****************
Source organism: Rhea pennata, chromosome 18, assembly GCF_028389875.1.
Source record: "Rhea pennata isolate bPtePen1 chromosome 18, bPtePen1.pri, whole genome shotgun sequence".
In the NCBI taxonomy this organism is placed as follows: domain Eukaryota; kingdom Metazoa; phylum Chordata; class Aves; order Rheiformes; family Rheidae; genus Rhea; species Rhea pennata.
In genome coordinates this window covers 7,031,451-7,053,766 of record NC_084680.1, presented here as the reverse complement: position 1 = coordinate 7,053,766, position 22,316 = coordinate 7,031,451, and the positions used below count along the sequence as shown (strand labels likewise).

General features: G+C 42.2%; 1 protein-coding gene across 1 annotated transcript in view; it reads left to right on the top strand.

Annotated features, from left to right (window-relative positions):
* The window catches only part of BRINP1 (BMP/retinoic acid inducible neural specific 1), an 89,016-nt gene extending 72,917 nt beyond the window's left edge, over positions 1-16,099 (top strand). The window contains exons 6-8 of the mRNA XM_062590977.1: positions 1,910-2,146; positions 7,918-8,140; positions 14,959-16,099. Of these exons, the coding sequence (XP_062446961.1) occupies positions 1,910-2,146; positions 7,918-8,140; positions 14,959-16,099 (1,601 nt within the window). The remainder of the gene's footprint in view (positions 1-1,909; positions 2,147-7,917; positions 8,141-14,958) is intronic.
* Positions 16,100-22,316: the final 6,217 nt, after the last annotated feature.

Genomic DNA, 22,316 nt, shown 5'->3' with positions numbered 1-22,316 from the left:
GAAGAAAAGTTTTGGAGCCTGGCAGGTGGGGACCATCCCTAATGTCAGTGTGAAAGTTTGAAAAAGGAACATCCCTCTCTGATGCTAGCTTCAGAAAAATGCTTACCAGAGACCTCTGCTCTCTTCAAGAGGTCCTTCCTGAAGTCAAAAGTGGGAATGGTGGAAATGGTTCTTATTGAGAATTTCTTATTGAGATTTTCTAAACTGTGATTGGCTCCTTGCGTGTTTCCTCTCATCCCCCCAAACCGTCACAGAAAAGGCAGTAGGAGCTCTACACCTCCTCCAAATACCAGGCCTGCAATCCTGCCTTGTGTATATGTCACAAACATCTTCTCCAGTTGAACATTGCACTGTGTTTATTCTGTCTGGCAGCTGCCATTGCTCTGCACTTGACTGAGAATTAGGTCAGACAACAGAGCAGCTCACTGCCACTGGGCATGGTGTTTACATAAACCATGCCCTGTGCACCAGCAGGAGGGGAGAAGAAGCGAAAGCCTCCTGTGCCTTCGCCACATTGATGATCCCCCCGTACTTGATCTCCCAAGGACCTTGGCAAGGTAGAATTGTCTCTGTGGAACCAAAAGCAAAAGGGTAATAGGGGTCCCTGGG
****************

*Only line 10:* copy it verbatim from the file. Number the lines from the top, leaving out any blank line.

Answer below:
GAAGAAAAGTTTTGGAGCCTGGCAGGTGGGGACCATCCCTAATGTCAGTGTGAAAGTTTGAAAAAGGAACATCCCTCTCTGATGCTAGCTTCAGAAAAATGCTTACCAGAGACCTCTGCTCTCTTCAAGAGGTCCTTCCTGAAGTCAAAAGTGGGAATGGTGGAAATGGTTCTTATTGAGAATTTCTTATTGAGATTTTCTAAACTGTGATTGGCTCCTTGCGTGTTTCCTCTCATCCCCCCAAACCGTCACAGAAAAGGCAGTAGGAGCTCTACACCTCCTCCAAATACCAGGCCTGCAATCCTGCCTTGTGTATATGTCACAAACATCTTCTCCAGTTGAACATTGCACTGTGTTTATTCTGTCTGGCAGCTGCCATTGCTCTGCACTTGACTGAGAATTAGGTCAGACAACAGAGCAGCTCACTGCCACTGGGCATGGTGTTTACATAAACCATGCCCTGTGCACCAGCAGGAGGGGAGAAGAAGCGAAAGCCTCCTGTGCCTTCGCCACATTGATGATCCCCCCGTACTTGATCTCCCAAGGACCTTGGCAAGGTAGAATTGTCTCTGTGGAACCAAAAGCAAAAGGGTAATAGGGGTCCCTGGG